River Song is back and better than ever – in a new box set of four audio stories that are some of the best to feature the character. Big Finish is really taking good care of River Song.
I have tried to not include too many spoilers, Sweetie.
3.1. The Lady in the Lake
Nev Fountain is back. We have sadly seen very few scripts from him in recent years so it is great to see his name on this box set. It is also a surprise to see him writing for someone other than Peri, who he has done so many excellent stories for.
The first tale of the set takes place on a world where people are assisted in the act of dying. The service includes everything from playing chess with the metaphorical embodiment of death to being burnt alive by a gigantic dragon. River is looking for a repeat visitor, someone who is dying over and over again…
Fountain’s scripts are usually very funny and he doesn’t disappoint. There are some wonderfully daft concepts in the play, such as club card points for a euthanasia planet. As you’d expect from such a subject, there are also moments of real heart and drama. There is a certain scene between two people that is similar to a scene from Doom Coalition, but the outcome and purpose are very different.
Fountain tackles some ideas that are central to Doctor Who, in a way I haven’t seen before. We get to see the fallout from A Good Man Goes to War and learn more about River’s time with Madame Kovarian (Frances Barber).
3.2. Requiem for the Doctor
It may sound like a daft thing to say, but music and audios go together so well. Setting a story that revolves around the death of Mozart enables Big Finish to play some beautiful music as the Fifth Doctor (Peter Davison), River, and Brooke (Joanna Horton) dash about saving the world.
That final name may have you puzzled – who is Brooke? You will have to listen to the set to find out, but the addition of a previously unseen companion for the Doctor gives the story an extra edge of intrigue. Brooke butts heads with River as they vie for attention from the Doctor who is obviously oblivious to all their efforts.
It is nice to see that River doesn’t know everything about the Doctor and can still be shocked.
I find that I often forget how good Peter Davison is. He is one of my favourite Doctors, but you always know he will put in a good performance (unless he is completely unengaged with the script). Hearing the youthful exuberance of Davison rapidly explain something whilst on the run works just as well in audio as it did on television. He is on fine form in this script and gels very well with Alex Kingston.
This is after all the story in a River Song box set and I am yet to mention the main lady. This is the problem that comes from always including the Doctor. Try as Big Finish might, I feel that he will always overshadow her. Whilst it is great to hear them together, it can distract from River’s own universe; she doesn’t seem to be allowed the same freedom that Lisa Bowerman’s Benny has been given over the years. River says she has a life outside the Doctor – let us see that.
3.3. My Dinner with Andrew
Wibbley wobbly, timey wimey: Love or hate those words, they are a great shortcut to describe when writers use time travel as a plot device, rather than as a vehicle to get to the story. John Dorney is one of Big Finish’s best writers, having been the author of so many of my favourite tales. You may have heard of the Restaurant at the End of the Universe (courtesy of Douglas Adams); now River finds herself in the Restaurant Outside of Reality.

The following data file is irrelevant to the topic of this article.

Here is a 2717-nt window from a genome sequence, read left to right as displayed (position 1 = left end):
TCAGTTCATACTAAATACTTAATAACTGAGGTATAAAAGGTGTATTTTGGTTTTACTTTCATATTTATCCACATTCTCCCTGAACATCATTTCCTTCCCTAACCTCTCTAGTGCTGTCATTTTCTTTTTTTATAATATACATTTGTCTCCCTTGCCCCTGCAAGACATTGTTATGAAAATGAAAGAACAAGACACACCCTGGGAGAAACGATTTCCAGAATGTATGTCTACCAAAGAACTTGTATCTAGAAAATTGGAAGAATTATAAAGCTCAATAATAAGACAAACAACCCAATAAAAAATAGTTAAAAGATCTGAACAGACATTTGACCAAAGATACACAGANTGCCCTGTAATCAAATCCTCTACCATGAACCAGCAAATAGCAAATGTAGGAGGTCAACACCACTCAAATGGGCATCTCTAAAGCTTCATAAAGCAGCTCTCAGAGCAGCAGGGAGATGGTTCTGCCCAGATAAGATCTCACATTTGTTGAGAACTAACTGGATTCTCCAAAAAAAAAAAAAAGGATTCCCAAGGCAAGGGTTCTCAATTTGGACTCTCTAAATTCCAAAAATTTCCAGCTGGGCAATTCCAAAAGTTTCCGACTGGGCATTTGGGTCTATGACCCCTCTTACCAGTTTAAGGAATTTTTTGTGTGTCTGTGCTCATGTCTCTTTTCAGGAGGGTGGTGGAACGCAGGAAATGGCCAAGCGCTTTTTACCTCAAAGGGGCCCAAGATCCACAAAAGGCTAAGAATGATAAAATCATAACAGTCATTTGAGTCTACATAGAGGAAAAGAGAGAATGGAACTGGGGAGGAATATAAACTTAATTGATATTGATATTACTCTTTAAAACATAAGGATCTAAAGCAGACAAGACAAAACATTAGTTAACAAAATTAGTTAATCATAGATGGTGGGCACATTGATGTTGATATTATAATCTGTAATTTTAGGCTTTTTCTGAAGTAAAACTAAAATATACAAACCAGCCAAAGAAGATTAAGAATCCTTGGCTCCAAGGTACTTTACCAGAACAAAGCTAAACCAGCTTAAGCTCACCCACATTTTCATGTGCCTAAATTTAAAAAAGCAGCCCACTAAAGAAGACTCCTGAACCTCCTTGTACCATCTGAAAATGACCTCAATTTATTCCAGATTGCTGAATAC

Over the course of several, uh, courses, River has to juggle multiple people, multiple time jumps, and multiple wardrobes. We get to see River thinking on her feet, making it up as she goes along. The Doctor would be proud.
There is intrigue and danger in this story, but mostly it is just a hilarious farce, fitting as a spin-off of a show that’s produced The Romans and The Unicorn and the Wasp. Nobody is quite sure exactly what is going at any moment. There is always another time jumper or another character ready to move in and switch the order of events.
3.4. The Furies
River’s life may often revolve around the Doctor, but the final part of this box set is all about her. Thankfully. We see more of her backstory than ever before. Big Finish really is leaving their mark on the character and that is no bad thing.
We are introduced to River’s sisters, girls grown from her genetic material. They are not given names until they are sent out on a mission, but still have an odd affection for their mother Madame Korvarian. River’s hatred of Korvarian is juxtaposed with her sisters’ love of her. They know she has done terrible things, but they still have some affection for her.
There are a few actions scenes that don’t quite work on audio; the one thing people don’t do in a fight is describe the environment, so it can feel a little forced at some point. The medium is not the best at bringing across the idea that these women are fearsome warriors.
Having the cast consist almost entirely of women is still something that can seem weirdly novel, although it was not something I noticed whilst listening – just something I realised whilst thinking about the release in retrospect.
Not only is this one of River’s best outings, it is also a triumph for Big Finish as a whole. If you’ve been turned off by Professor Song before, then I urge you give this a listen. You won’t be disappointed.
The Diary of River Song: Series 3 is available from Big Finish for £20 as a download or £23 on CD.